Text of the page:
Claudia Ojeda


June 12, 2019

Mexico City, Mexico


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*To hear more about Yosell listen to the playlist above

Claudia: My first question for you is why did you or your family decide to leave Mexico, and how did you cross the border?

Yosell: Let’s see. I think I was about three or four months old when I crossed the border the first time. It was just, you're going to cross the border, and so I crossed the border through, it was TJ [Tijuana] at the time. And I was living in San Francisco for maybe like two years. After that, from what my dad tells me, and to what I remember, we were just moving around the U.S., and quite a couple of places.

Yosell: From what I do remember, I used to live in Vegas with an aunt there. I was doing my elementary school and then after that I moved out to Utah and started doing a little bit of my middle school and after that I was kind of moving around a lot of places, I guess just working—my dad got me a job working for construction. And I was doing my high school online, a kind of homeschool thing. That was pretty interesting. I would come back to Mexico quite often. I would kind of just jump the border and come see my mom, and then I jumped it again.

Claudia: And you would go back?

Yosell: Yeah.

Claudia: How many times did you say that you did that?

Yosell: Six or eight times just jumping it.

Claudia: You were over there without your parents or anybody?

Yosell: With my dad. I was already with my dad.

Claudia: How did it feel to be separated from your mom?

Yosell: I don't know if it would be a big thing since I was always kind of with my dad, and I would see my mom almost every... I would come back every Mother's Day or Christmas kind of thing. Come back to see her, and then I would just basically just jump it again. Since dad knew people that would cross the border quite often, that's where they would do it.

Claudia: I see. Did you like school? What did you get up to in the States?

Yosell: In the States I finished my high school out there, and I was actually studying a little bit of college, but after the dumb Trump kind of thing came in place, I was just like, "Eh." And my mom had cancer at the time—she was fighting her cancer. So I ended up just saying, "I'm going back out to Mexico to live this time and actually live out here." I ended up just coming back, and just forgetting about college over there, and came back here to Mexico to actually live. And of course I was actually helping my mom with the cancer thing.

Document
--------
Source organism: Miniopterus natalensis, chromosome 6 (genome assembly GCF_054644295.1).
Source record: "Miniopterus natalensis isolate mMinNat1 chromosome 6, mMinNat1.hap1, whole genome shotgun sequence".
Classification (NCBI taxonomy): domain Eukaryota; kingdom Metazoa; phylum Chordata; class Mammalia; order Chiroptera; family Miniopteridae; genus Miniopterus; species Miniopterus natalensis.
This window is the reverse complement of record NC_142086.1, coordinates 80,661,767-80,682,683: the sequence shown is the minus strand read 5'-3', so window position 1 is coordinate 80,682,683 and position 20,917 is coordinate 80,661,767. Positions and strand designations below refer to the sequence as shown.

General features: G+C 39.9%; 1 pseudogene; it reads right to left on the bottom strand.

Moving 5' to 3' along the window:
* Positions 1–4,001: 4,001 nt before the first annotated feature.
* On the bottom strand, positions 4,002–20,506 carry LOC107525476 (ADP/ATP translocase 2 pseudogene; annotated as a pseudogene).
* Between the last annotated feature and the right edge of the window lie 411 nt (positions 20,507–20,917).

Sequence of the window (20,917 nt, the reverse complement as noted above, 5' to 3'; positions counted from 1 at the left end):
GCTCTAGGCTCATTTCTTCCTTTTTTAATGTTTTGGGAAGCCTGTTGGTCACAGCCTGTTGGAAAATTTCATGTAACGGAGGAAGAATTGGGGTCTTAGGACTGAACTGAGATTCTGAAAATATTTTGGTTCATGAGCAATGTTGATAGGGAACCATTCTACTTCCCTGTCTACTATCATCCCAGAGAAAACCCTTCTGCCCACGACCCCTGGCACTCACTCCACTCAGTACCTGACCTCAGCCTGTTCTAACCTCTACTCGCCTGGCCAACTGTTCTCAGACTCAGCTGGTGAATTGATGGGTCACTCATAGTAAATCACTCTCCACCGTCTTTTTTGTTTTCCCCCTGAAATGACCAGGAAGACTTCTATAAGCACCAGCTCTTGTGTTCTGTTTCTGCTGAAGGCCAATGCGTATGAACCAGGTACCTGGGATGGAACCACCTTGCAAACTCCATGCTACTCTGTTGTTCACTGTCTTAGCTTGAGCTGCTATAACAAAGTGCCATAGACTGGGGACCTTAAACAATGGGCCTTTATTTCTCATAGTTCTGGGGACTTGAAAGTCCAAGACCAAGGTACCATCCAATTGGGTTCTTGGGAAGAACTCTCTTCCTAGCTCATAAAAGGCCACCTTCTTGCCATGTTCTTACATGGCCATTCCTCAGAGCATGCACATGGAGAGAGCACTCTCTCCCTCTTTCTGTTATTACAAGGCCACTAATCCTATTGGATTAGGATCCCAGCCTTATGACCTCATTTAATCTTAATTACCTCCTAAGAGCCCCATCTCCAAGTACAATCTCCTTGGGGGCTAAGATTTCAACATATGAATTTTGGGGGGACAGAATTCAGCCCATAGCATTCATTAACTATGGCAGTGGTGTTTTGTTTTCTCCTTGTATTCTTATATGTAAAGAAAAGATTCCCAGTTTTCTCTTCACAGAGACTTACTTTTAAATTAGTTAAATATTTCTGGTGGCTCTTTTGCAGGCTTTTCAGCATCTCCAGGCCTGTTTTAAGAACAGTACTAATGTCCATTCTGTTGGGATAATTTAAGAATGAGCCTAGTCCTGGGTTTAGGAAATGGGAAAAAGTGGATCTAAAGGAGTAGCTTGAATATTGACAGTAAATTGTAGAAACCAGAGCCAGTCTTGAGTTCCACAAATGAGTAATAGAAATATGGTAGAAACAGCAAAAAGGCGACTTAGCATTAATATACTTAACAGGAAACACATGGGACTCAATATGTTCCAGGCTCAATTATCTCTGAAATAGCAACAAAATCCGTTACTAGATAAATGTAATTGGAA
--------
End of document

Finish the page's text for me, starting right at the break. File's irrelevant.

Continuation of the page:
Claudia: What did you do in the States? What did you like to do for fun?

Yosell: Out in the States?

Claudia: Yeah.

Yosell: I actually had a sponsor for snowboarding and surfing.

Claudia: Holy shit, that's awesome.

Yosell: That's basically what I did. I just got paid to do that. And when I wasn't working with that, I would travel a lot with my dad. My dad would work with construction. I would just be with my dad or do my thing, and that's it, basically.

Claudia: What did you like about snowboarding and surfing?

Yosell: Let's see, snowboarding. I would always go back out to Utah, to Salt Lake, cause I loved snowboarding there and plus we'd always get free gear out there from the sponsor. The best part I probably like out there was camping out in the mountains. I really like camping a lot, I don't know why, it's just something I always did like. [Chuckle]. And from surfing, I don't know, it was always really into water.

Yosell: I can remember when I was just a little kid, my dad would actually take me out to San Francisco and Venice Beach and all those kinds of beaches to just kick it. And I would see a bunch of my cousins surfing, so I think that's where it came on. I think I like almost any other sport, really, it's just like something that my dad put us into. He would take me, and I have two little brothers, out dirt biking a lot.

Claudia: When you say you had a sponsorship, does that mean that you competed?